Nearly a decade after waging a successful campaign to remove “squaw” from Maine place names, members of the state’s American Indian tribes want the law tweaked to address what they say are derogatory variations on the word.

But lawmakers considering the proposal will face linguistic challenges as they attempt to address the potentially offensive words without forcing changes to many harmless names.

Rep. Wayne Mitchell, who represents the Penobscot Nation, has introduced a bill that would prohibit use of “squaw” or “squa” as part of another word. Legislation enacted in 2000 already bans the words by themselves on grounds that “squaw” is a derogatory term for Indian women.

Mitchell’s bill, LD 797, would expand the law to prohibit towns or groups from simply dropping the “w” in “squaw” and combining the remaining “squa” fragment with another word, forming such phrases as “squapoint.”

Paul Bisulca, chairman of the Maine Indian Tribal-State Commission, said such derivations meant to skirt the 2000 law are just as offensive, if not more so, to many tribal members and women.

“Not only did you think that you got rid of the word, but now it’s coming back and in a different way,” Bisulca said Tuesday after a public hearing on LD 797 in Augusta. “It’s even more humiliating.”

Mitchell’s proposal appears inspired, at least in part, by a long-running maelstrom between a homeowners association and town officials in the Waldo County community of Stockton Springs.

More than a year and a half ago, the Stockton Springs Board of Selectmen thought it had settled the dispute when it voted to substitute the word “defence” for all names on Squaw Point, which juts into Penobscot Bay.

The Defence was a privateer ship in the Revolutionary War that was scuttled near Stockton Springs in 1779 as part of the worst U.S. naval defeat until Pearl Harbor. Wreckage of the Defence is still buried in the river bottom there.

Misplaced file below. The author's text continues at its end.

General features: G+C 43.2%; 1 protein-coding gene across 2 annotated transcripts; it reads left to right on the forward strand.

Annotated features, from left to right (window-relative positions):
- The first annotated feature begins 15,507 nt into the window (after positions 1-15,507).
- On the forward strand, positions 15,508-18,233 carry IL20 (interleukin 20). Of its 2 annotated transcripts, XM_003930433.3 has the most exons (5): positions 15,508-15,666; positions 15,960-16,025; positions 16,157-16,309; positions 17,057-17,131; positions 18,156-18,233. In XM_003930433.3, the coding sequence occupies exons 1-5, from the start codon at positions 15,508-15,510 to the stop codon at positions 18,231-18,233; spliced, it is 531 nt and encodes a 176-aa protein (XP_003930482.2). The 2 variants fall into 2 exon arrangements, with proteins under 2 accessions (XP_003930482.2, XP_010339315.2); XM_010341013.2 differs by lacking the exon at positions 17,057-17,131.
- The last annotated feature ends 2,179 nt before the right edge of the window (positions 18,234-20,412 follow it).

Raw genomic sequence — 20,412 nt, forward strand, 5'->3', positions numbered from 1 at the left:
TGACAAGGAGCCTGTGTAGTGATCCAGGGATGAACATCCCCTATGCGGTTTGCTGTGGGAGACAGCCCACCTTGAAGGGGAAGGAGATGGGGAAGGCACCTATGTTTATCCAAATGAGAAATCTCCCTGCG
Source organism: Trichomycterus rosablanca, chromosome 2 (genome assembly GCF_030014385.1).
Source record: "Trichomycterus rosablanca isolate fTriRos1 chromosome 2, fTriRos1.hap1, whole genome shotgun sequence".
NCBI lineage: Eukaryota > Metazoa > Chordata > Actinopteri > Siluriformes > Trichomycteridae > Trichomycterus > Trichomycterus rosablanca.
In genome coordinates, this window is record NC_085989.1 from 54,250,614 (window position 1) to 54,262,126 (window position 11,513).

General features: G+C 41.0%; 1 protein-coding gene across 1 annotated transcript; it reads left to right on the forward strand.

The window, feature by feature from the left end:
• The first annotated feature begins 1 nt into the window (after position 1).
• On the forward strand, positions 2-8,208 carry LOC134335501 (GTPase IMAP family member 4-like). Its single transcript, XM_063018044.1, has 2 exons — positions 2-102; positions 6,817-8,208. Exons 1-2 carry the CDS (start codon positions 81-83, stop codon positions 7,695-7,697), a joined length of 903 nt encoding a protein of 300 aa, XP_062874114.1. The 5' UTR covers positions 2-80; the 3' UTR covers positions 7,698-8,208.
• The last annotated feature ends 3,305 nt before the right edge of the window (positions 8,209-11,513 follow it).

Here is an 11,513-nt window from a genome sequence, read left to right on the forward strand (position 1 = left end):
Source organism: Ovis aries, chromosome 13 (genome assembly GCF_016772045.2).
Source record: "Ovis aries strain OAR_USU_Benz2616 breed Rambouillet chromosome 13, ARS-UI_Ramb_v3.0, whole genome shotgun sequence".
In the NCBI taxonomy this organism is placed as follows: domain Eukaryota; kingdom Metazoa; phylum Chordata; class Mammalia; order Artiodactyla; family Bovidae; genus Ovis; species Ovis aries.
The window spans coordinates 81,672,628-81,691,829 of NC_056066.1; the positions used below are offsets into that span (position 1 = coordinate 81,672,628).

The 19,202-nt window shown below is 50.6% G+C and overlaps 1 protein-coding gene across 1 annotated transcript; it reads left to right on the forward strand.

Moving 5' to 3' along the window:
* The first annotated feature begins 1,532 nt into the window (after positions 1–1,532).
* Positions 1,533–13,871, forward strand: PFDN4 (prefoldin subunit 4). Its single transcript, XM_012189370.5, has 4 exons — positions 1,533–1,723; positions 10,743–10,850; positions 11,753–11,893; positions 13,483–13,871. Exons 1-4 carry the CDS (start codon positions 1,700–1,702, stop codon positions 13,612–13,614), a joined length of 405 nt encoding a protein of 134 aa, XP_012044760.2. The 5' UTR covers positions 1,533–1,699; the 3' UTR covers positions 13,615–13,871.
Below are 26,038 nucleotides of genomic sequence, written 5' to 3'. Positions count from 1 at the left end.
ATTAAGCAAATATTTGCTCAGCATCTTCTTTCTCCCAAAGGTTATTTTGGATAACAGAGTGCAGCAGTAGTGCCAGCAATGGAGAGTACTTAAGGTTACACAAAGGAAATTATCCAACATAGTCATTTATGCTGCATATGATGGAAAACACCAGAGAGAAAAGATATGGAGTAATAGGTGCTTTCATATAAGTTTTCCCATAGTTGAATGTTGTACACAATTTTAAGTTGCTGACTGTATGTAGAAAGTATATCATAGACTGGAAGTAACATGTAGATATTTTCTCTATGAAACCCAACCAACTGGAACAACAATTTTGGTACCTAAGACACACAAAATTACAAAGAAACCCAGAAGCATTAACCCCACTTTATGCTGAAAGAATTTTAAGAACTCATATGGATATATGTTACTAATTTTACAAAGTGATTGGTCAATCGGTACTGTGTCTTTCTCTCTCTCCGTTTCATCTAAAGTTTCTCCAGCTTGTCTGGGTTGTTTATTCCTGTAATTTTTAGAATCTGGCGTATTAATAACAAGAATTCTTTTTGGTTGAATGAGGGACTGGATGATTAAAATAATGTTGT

But residents of the homeowners association refused to give up.

In addition to renaming their group the “Squapoint Association,” the residents have requested that town officials rename Defence Road as Squall Point Road. The board rejected the request, prompting the homeowners association to put forward a petition that would block town officials from preventing the use of names on private roads as long as the name is consistent with state law.

Dan Coulters, a member of the Squapoint Association, said the word “squall” is certainly fitting for the area because of the strong winds and nasty weather that sweeps up Penobscot Bay.

“We thought it was a reasonable compromise,” Coulters said Wednesday.

As written, Mitchell’s bill would appear to prohibit use of the word “squall” in that context as well as a host of places or geologic features — many in Aroostook County — that bear the name “Squapan.” The bill would prohibit “any derivation of ‘squaw’ or ‘squa’ as a separate word or as part of a word, or phrase.”

Members of the Legislature’s Judiciary Committee also expressed concerns about how LD 797 could affect the use of several common place names, such as “square.” Committee members said they would have to figure out a way to address the concerns without inadvertently causing havoc in towns throughout Maine.

There also appears to be disagreement about the meaning or origin of “squapan,” which when pronounced in the Passamaquoddy-Maliseet language could sound like “bears den,” according to Bisulca. But he believes it can be offensive, especially when pronounced in English.

Mitchell’s bill was endorsed by a number of civic organizations, including the Maine Human Rights Commission, Interfaith Maine and the Maine Women’s Lobby.